It feels like it was only a matter of time until Nic Cage took on the ultimate role of his career: Nick Cage. Yes, in The Unbearable Weight of Massive Talent, Cage plays himself (almost) and delivers another stellar performance. Also, that K is important as it’s what distinguishes Cage’s fictional persona from the actor playing him. The past few years have seen the actor deliver some of the best work of his life in films like Mandy, Into the Spider-Verse, and Pig. He’s also given us some stellar, out-there Cage, like Jiu Jitsu, Color Out of Space, and many more. The Unbearable Weight of Massive Talent sits somewhere between those spaces of Cage. It also acts as a celebration of the actor in all his forms and a delightfully sweet film about friendship.

A still from The Unbearable Weight of Massive Talent shows Nic Cage as Nick Cage and Pedro Pascal as Javi laying on pool loungers in Mallorca, Spain

We meet Cage driving through Los Angeles. He’s on his way to meet a director—David Gordon Green—for a role of a lifetime. This one could put him back on the scene. Though, as he always reminds us, he never actually went anywhere. One impromptu Chateau Marmont reading later, Cage is once again in his car where Nicky joins him. One of the film’s smartest and silliest additions, the young version of Cage often haunts him, wanting him to become the superstar he once was instead of the working actor he’s become. The first act features thoughtful introspection about Cage’s place in Hollywood and the criticism he gets for taking on the many, many roles he does each year. It’s a meta text that feels authentic and real, true to Cage and his journey, and fun for his fans to see him grapple with.

If you were hoping for more of that deeper examination of Cage, though, you may be disappointed. Soon he travels to a fan’s birthday for which he’ll receive a million dollar fee. Cage needs the money—and to fix his relationship with his wife Olivia (a hilarious Sharon Horgan) and daughter Addie (Lily Sheen in great teen form). So off he pops. We meet his host, Pedro Pascal’s delightful aspiring filmmaker Javi. The chemistry and love between the pair is what makes this movie shine.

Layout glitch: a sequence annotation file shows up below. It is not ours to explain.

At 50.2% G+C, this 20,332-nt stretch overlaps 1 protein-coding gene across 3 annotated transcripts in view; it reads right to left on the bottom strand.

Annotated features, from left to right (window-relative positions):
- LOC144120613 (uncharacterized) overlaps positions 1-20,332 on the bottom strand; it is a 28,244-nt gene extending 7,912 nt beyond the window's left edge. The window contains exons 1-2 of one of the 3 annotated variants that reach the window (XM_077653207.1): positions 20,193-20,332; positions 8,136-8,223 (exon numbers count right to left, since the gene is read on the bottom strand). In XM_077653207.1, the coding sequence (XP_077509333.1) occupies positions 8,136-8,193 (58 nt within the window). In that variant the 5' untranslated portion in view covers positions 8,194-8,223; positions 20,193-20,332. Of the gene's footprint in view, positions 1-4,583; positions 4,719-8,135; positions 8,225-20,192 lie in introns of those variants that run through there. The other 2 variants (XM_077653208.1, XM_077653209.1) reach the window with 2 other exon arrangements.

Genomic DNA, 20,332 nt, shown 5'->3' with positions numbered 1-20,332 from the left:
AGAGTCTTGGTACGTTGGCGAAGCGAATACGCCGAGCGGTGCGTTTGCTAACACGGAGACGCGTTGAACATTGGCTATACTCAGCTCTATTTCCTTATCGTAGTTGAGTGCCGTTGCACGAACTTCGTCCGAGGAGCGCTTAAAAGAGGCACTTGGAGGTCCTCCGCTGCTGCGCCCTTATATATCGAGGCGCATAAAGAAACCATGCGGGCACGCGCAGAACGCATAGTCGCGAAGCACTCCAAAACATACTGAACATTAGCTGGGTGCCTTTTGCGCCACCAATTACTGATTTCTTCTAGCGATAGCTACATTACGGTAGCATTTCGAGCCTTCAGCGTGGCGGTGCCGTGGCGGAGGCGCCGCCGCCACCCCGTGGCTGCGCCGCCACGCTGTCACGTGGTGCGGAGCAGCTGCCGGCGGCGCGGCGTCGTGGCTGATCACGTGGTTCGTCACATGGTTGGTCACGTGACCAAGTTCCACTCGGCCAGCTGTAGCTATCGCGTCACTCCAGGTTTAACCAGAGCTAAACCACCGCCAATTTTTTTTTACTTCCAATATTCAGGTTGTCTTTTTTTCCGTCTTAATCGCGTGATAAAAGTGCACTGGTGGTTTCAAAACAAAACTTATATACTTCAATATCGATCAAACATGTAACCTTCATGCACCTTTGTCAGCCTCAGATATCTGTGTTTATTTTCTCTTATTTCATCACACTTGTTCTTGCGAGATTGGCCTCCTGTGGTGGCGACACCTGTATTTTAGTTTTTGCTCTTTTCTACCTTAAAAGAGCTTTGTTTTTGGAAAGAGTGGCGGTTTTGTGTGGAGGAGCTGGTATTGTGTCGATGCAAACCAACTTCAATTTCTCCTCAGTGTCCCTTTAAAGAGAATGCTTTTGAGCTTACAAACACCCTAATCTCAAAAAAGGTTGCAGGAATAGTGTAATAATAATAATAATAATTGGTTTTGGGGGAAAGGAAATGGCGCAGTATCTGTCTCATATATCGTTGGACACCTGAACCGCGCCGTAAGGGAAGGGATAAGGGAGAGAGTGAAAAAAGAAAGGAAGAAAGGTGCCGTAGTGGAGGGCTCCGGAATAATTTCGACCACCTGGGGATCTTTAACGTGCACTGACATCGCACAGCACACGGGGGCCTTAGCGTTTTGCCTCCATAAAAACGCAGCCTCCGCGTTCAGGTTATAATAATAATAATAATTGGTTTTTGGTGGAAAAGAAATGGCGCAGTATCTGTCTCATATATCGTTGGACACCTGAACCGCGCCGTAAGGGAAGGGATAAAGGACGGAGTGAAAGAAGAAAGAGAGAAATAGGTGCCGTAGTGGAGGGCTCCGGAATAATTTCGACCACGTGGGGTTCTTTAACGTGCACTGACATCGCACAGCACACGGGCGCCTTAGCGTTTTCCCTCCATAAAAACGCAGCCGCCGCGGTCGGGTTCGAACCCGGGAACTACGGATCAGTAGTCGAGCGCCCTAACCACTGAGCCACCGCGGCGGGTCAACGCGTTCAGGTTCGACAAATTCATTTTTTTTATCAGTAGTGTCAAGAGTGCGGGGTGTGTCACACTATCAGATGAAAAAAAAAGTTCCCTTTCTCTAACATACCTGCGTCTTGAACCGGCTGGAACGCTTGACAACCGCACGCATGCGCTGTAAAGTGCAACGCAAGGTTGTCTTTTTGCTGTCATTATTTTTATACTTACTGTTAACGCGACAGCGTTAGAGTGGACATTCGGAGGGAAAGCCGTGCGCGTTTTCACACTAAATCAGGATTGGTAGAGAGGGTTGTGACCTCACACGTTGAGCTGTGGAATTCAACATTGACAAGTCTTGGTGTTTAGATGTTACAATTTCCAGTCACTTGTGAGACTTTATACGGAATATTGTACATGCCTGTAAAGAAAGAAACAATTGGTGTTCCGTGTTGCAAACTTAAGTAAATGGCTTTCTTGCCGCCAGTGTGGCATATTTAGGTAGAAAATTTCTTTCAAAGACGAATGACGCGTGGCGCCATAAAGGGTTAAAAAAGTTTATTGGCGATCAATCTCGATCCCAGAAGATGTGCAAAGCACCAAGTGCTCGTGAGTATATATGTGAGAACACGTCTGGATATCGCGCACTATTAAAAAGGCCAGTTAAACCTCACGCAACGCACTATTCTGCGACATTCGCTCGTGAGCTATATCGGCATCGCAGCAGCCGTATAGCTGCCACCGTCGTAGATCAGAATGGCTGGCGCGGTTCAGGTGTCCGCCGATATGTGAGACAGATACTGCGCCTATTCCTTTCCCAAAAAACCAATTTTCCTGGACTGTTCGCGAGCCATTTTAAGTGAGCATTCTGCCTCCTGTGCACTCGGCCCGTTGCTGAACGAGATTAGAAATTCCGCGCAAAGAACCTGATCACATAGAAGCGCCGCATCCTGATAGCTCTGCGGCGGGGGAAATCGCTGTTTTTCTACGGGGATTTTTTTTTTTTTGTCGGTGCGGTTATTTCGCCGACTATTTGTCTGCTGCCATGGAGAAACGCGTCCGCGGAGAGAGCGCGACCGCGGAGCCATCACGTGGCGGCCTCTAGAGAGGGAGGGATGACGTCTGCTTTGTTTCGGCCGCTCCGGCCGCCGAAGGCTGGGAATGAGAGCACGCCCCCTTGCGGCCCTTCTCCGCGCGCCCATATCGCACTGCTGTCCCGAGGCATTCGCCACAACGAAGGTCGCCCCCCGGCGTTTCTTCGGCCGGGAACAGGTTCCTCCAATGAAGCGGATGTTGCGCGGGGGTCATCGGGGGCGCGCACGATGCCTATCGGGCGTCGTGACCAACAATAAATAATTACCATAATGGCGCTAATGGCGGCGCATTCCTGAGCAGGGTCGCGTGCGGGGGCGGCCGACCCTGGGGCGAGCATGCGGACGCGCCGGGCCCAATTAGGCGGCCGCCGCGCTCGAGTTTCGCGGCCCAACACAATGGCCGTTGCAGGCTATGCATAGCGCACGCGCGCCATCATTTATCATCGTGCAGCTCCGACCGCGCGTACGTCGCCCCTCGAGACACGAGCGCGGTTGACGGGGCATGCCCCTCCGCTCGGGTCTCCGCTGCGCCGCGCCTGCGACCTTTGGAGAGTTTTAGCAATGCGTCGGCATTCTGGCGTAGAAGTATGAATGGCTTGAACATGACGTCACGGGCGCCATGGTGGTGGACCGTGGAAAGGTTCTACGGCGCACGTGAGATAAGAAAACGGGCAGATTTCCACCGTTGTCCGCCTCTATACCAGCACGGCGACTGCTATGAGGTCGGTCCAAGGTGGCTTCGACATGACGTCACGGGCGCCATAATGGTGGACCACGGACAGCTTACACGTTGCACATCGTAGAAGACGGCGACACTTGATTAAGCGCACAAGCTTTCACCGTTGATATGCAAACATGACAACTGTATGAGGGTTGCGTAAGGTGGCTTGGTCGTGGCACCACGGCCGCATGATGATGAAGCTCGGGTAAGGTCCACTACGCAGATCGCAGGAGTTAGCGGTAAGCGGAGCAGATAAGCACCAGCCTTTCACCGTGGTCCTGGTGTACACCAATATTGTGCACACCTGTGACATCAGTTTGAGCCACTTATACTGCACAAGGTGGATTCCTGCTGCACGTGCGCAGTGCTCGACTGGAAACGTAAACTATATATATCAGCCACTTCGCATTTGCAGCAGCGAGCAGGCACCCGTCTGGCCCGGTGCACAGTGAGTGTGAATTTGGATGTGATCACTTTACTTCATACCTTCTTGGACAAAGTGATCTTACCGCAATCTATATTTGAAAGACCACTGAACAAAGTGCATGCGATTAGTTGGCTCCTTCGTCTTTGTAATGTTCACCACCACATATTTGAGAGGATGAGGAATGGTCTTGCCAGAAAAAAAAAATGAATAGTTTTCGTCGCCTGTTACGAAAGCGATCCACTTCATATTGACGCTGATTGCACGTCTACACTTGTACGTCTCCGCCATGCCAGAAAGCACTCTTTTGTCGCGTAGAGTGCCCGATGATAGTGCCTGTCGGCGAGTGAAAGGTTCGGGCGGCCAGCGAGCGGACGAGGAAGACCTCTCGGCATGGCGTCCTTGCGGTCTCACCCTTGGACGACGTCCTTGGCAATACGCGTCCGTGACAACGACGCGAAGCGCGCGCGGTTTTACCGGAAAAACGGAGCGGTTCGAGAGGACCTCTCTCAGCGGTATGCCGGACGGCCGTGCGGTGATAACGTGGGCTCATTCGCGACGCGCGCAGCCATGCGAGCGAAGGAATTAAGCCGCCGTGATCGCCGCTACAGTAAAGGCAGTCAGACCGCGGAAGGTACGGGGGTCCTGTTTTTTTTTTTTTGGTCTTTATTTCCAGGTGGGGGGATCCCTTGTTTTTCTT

A still from The Unbearable Weight of Massive Talent shows Nic Cage as Nick Cage and Pedro Pascal as Javi sitting on a set of stairs as Cage laughs maniacally

From here on out, director Tom Gormican gives us a fun meta commentary on the nature of making a movie like this. Can you truly make an adult drama about two men and their relationship? Or will Hollywood force you to turn it into an action blockbuster? If we follow the tongue-in-cheek logic of The Unbearable Weight of Massive Talent the answer is the latter. Still, Pascal and Cage make it an incredibly fun ride.

Javi is Cage’s biggest fan and wants nothing more than for his hero to star in a film he wrote. He’s a bundle of frenetic energy and nervous laughter. After Cage reveals a shocking truth to Javi, the pair begin to connect over their struggles and love of cinema. If The Unbearable Weight of Massive Talent is hiding a secret, it’s that this isn’t just a movie about Cage and his career—although it is most assuredly that—it’s that this is a movie about loving movies. Javi and Cage bond over the impossible question of their favorite film. In a moment sure to go down in internet history, Javi introduces Nick to the joys of Paddington 2. The love for film and film fans here will likely speak to every member of the audience, and that feels special.

A still from The Unbearable Weight of Massive Talent shows Nic Cage as Nick Cage stares into the camera with his hands in front of his face in a salute, he wears red glasses and a white hat.

Alas, things aren’t all love hearts and Paddington movies; the US Government thinks Javi runs an arms cartel and they need Nick to help them take him down. It’s here that the movie begins to veer a little bit more towards a traditional action comedy. But with Pascal and Cage at its heart, their love for each other make sure we always feel engaged and entertained. And, of course, there’s a constant stream of references to every Cage role from Con Air to Guarding Tess. I was only sad there was no love for Valley Girl, but I’ll keep that one in my pocket until we get a sequel. So if you love Cage, love comedy, love Paddington 2, and love cinema, this movie will make you very happy.


Featured Image: Lionsgate

Top Stories
More by Rosie Knight
Trending Topics